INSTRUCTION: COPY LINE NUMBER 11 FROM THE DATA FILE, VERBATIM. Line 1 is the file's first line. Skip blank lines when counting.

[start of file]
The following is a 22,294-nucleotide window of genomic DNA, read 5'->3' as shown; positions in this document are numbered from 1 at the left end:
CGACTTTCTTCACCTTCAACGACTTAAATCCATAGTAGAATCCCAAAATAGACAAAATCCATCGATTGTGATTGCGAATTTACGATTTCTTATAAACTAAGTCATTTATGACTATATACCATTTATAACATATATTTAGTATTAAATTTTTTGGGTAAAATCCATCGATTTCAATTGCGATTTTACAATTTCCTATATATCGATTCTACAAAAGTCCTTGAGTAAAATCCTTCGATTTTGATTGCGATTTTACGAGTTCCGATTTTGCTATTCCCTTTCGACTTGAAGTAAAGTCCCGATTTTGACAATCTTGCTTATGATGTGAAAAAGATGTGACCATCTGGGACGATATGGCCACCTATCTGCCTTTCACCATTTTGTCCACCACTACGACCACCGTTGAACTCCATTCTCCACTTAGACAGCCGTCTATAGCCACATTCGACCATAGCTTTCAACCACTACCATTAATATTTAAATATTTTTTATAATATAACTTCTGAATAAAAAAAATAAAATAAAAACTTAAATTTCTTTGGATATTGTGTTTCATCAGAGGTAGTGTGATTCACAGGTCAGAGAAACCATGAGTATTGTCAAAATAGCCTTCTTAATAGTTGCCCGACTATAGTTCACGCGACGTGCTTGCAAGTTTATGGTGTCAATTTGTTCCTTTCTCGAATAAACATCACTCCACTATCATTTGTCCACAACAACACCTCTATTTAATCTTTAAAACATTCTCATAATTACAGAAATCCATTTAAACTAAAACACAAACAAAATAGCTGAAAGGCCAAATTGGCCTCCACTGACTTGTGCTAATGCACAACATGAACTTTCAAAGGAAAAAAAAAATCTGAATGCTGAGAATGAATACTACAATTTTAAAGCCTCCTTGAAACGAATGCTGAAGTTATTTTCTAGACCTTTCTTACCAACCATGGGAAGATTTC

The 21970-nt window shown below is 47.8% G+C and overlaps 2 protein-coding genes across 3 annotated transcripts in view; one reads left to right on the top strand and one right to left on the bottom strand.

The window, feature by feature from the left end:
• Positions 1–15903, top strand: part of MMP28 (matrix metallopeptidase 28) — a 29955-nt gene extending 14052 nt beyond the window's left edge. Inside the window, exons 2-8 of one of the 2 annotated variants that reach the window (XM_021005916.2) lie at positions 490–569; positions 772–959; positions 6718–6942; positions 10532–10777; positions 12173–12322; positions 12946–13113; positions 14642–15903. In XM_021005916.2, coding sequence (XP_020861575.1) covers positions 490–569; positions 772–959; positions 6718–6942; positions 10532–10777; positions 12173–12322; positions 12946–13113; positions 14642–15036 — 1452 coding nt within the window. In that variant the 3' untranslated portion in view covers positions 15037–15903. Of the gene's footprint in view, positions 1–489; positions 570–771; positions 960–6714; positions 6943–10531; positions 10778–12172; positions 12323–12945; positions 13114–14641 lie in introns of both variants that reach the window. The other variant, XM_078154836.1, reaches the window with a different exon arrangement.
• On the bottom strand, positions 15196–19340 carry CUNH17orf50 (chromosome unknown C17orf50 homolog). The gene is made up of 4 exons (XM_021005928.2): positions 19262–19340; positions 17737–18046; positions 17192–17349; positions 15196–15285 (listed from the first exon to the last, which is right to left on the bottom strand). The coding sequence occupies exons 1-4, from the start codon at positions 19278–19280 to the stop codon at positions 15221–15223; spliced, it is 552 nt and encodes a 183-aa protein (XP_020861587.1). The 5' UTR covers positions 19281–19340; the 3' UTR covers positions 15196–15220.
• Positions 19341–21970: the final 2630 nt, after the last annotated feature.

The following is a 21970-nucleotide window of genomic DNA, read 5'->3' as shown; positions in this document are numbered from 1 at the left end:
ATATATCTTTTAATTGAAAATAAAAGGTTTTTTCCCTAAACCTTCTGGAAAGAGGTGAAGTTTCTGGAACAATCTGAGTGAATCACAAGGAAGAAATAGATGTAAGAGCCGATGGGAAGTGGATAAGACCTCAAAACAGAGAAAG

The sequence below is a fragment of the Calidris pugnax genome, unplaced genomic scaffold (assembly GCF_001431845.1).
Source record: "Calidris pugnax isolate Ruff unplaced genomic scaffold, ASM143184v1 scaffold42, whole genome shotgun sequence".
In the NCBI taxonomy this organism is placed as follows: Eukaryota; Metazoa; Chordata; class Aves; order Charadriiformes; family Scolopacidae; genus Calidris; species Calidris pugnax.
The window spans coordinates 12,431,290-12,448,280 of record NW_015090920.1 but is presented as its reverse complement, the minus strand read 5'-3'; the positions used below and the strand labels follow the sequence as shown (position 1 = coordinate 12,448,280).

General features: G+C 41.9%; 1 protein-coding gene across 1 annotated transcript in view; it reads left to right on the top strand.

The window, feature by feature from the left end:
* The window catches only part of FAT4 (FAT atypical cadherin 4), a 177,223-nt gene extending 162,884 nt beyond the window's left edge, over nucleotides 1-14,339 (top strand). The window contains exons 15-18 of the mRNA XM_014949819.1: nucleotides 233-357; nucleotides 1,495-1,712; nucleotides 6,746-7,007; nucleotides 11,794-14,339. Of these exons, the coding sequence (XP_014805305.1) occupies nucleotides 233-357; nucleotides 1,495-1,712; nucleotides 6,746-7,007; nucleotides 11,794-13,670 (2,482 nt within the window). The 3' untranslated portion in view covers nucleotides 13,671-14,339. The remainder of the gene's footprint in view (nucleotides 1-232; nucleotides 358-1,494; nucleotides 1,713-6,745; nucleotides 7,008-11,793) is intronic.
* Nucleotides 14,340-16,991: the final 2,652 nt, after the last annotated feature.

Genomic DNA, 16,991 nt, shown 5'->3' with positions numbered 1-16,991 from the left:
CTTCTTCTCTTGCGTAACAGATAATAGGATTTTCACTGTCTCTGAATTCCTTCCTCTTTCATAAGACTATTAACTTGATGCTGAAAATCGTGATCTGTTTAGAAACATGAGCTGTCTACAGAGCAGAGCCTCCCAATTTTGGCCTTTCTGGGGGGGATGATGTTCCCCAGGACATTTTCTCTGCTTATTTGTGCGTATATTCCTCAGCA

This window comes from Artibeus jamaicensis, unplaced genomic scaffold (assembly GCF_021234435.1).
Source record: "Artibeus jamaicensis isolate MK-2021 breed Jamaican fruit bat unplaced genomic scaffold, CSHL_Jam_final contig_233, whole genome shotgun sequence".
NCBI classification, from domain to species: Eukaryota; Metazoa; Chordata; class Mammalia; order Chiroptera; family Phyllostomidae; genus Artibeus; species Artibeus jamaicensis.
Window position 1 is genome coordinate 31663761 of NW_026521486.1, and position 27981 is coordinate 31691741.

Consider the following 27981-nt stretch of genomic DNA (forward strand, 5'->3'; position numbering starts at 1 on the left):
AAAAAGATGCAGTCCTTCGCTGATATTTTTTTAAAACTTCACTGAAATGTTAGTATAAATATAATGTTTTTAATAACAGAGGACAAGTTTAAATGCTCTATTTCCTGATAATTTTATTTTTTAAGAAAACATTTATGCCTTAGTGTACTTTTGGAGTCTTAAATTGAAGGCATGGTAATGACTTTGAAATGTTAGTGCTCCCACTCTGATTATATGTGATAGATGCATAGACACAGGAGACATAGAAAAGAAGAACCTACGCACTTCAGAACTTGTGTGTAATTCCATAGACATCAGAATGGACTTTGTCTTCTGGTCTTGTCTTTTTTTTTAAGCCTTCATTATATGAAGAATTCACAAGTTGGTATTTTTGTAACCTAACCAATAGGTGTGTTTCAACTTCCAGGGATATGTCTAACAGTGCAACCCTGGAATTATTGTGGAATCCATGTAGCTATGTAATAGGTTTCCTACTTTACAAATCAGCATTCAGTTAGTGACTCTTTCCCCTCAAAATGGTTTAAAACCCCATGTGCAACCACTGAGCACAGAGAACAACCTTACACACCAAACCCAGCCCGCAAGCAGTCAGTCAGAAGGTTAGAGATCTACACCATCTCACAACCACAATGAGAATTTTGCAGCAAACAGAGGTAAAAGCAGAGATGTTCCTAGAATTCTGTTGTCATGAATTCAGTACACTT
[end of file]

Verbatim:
Source record: "Calidris pugnax isolate Ruff unplaced genomic scaffold, ASM143184v1 scaffold42, whole genome shotgun sequence".